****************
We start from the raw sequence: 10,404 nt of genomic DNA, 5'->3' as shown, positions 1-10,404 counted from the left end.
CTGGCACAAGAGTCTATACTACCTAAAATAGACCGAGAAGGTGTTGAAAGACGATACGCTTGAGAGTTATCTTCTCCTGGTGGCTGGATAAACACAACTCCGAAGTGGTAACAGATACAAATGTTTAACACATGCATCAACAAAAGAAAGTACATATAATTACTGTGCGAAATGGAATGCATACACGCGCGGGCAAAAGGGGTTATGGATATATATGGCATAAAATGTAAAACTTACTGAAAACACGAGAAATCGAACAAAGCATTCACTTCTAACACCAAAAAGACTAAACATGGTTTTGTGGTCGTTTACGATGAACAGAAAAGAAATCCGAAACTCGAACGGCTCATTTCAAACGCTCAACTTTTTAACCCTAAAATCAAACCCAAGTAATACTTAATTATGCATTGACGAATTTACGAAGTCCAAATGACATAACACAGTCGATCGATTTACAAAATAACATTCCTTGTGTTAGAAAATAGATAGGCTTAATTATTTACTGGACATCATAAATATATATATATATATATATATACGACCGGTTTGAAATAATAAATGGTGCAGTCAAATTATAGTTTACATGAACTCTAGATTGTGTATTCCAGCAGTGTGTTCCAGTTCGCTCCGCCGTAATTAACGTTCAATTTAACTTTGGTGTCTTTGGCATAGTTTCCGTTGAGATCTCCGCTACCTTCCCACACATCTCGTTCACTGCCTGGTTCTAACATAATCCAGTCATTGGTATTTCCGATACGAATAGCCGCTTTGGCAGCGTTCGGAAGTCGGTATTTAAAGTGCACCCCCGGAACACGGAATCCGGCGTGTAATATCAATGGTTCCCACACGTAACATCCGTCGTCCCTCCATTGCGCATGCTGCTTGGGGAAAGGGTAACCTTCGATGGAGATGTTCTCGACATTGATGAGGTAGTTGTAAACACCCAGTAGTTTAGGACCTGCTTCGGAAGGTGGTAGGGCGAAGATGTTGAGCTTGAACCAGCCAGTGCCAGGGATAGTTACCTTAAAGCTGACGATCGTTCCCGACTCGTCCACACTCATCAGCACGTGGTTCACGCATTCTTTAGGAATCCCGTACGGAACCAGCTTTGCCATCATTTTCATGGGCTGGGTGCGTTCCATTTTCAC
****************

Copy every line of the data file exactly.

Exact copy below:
We start from the raw sequence: 10,404 nt of genomic DNA, 5'->3' as shown, positions 1-10,404 counted from the left end.
CTGGCACAAGAGTCTATACTACCTAAAATAGACCGAGAAGGTGTTGAAAGACGATACGCTTGAGAGTTATCTTCTCCTGGTGGCTGGATAAACACAACTCCGAAGTGGTAACAGATACAAATGTTTAACACATGCATCAACAAAAGAAAGTACATATAATTACTGTGCGAAATGGAATGCATACACGCGCGGGCAAAAGGGGTTATGGATATATATGGCATAAAATGTAAAACTTACTGAAAACACGAGAAATCGAACAAAGCATTCACTTCTAACACCAAAAAGACTAAACATGGTTTTGTGGTCGTTTACGATGAACAGAAAAGAAATCCGAAACTCGAACGGCTCATTTCAAACGCTCAACTTTTTAACCCTAAAATCAAACCCAAGTAATACTTAATTATGCATTGACGAATTTACGAAGTCCAAATGACATAACACAGTCGATCGATTTACAAAATAACATTCCTTGTGTTAGAAAATAGATAGGCTTAATTATTTACTGGACATCATAAATATATATATATATATATATATACGACCGGTTTGAAATAATAAATGGTGCAGTCAAATTATAGTTTACATGAACTCTAGATTGTGTATTCCAGCAGTGTGTTCCAGTTCGCTCCGCCGTAATTAACGTTCAATTTAACTTTGGTGTCTTTGGCATAGTTTCCGTTGAGATCTCCGCTACCTTCCCACACATCTCGTTCACTGCCTGGTTCTAACATAATCCAGTCATTGGTATTTCCGATACGAATAGCCGCTTTGGCAGCGTTCGGAAGTCGGTATTTAAAGTGCACCCCCGGAACACGGAATCCGGCGTGTAATATCAATGGTTCCCACACGTAACATCCGTCGTCCCTCCATTGCGCATGCTGCTTGGGGAAAGGGTAACCTTCGATGGAGATGTTCTCGACATTGATGAGGTAGTTGTAAACACCCAGTAGTTTAGGACCTGCTTCGGAAGGTGGTAGGGCGAAGATGTTGAGCTTGAACCAGCCAGTGCCAGGGATAGTTACCTTAAAGCTGACGATCGTTCCCGACTCGTCCACACTCATCAGCACGTGGTTCACGCATTCTTTAGGAATCCCGTACGGAACCAGCTTTGCCATCATTTTCATGGGCTGGGTGCGTTCCATTTTCAC